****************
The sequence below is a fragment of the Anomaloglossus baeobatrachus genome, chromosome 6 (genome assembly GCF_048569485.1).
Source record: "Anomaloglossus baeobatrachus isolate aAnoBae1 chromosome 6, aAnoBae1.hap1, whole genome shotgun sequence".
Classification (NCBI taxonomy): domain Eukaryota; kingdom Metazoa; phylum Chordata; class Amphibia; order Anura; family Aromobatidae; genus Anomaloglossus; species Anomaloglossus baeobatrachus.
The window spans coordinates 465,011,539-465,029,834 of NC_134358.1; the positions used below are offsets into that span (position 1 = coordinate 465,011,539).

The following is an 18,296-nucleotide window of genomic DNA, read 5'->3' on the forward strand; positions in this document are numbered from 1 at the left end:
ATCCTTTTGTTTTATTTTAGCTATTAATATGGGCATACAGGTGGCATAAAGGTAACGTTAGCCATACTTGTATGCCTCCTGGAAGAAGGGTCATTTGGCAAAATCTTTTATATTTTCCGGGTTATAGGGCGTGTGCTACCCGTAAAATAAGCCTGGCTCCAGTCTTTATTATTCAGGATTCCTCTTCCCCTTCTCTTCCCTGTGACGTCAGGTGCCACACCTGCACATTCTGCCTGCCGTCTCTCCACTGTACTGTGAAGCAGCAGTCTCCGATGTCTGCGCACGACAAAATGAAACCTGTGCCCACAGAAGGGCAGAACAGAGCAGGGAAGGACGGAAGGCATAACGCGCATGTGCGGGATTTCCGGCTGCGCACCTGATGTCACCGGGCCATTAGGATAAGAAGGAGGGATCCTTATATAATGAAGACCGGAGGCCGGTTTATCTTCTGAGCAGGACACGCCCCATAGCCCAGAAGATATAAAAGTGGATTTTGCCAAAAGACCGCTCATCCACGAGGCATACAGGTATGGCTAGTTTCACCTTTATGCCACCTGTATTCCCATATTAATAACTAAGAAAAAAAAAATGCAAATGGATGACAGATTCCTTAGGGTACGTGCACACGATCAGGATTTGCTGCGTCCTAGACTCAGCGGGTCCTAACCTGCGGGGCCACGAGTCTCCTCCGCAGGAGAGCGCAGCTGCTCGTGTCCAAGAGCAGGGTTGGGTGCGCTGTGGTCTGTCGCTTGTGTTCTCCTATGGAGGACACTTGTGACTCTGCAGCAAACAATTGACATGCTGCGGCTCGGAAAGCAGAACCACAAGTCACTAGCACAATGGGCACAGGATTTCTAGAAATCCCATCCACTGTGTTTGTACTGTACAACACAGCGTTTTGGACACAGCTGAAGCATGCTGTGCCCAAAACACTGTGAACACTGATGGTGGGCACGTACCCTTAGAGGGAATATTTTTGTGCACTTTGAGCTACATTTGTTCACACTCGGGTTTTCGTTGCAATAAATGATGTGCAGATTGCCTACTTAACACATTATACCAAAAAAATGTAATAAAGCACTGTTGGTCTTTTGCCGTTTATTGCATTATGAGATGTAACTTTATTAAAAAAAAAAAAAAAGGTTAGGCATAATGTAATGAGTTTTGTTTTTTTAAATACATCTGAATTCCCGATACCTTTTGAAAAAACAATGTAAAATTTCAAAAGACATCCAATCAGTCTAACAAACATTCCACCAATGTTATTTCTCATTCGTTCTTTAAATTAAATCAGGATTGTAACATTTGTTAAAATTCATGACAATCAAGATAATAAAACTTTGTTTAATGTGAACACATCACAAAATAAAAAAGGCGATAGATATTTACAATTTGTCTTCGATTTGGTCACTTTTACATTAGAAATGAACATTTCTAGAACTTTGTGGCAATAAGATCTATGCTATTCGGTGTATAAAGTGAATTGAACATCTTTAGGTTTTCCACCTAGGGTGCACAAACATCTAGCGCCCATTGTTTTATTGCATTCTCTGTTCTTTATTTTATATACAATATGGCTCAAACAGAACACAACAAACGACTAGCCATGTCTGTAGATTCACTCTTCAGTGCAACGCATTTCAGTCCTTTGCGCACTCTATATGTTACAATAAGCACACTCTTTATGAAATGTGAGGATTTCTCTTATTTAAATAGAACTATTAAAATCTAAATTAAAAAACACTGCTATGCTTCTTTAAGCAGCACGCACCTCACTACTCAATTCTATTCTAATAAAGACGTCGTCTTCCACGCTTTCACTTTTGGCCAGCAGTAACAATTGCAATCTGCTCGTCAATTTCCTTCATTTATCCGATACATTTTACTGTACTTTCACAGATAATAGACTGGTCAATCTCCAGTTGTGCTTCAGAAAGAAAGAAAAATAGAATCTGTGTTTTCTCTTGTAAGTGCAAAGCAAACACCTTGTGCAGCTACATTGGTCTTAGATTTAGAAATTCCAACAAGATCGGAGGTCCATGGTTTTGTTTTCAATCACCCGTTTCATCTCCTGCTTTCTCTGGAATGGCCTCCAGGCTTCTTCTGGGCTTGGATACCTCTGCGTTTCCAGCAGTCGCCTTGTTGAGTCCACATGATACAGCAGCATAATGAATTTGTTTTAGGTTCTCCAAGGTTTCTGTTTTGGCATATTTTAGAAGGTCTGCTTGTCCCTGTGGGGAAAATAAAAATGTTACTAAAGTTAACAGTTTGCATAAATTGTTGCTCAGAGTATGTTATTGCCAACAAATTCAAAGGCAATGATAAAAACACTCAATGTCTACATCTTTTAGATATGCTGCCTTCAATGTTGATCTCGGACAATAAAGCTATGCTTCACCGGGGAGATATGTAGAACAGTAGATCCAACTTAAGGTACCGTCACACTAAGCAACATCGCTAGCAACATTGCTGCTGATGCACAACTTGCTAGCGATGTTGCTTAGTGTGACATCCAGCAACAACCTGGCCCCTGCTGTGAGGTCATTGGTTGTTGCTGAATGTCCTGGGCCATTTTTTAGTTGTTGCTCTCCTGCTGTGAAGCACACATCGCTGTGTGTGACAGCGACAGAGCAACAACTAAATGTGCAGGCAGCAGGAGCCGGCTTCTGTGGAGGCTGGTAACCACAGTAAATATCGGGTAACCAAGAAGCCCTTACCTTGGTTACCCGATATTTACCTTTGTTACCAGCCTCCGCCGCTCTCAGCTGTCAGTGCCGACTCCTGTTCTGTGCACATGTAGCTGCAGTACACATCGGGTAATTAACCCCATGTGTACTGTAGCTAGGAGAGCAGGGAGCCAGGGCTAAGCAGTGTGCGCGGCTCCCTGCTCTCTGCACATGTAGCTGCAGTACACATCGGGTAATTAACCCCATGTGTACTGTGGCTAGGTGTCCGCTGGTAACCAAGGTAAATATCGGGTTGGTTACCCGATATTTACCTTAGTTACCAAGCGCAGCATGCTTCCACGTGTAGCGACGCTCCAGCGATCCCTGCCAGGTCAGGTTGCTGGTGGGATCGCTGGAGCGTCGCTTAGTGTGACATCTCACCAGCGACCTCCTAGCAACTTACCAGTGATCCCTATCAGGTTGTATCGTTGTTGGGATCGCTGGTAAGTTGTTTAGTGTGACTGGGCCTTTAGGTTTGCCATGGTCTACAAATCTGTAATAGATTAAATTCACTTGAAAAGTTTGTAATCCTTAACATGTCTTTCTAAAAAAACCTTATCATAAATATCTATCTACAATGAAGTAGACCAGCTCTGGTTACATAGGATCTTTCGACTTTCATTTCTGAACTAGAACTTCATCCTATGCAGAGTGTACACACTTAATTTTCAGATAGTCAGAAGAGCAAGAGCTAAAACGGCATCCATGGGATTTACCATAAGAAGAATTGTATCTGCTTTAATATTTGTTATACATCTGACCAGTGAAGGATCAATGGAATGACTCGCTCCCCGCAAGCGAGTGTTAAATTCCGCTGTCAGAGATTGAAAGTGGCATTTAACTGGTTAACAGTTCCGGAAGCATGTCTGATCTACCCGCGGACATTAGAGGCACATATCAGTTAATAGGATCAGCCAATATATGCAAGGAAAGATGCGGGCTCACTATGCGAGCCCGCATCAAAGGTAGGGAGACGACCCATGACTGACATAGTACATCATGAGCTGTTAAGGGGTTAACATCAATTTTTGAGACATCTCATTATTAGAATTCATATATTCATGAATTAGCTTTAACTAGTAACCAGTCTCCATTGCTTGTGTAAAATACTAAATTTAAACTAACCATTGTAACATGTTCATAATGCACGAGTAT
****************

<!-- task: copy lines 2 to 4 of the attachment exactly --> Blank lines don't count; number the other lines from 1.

Source record: "Anomaloglossus baeobatrachus isolate aAnoBae1 chromosome 6, aAnoBae1.hap1, whole genome shotgun sequence".
Classification (NCBI taxonomy): domain Eukaryota; kingdom Metazoa; phylum Chordata; class Amphibia; order Anura; family Aromobatidae; genus Anomaloglossus; species Anomaloglossus baeobatrachus.
The window spans coordinates 465,011,539-465,029,834 of NC_134358.1; the positions used below are offsets into that span (position 1 = coordinate 465,011,539).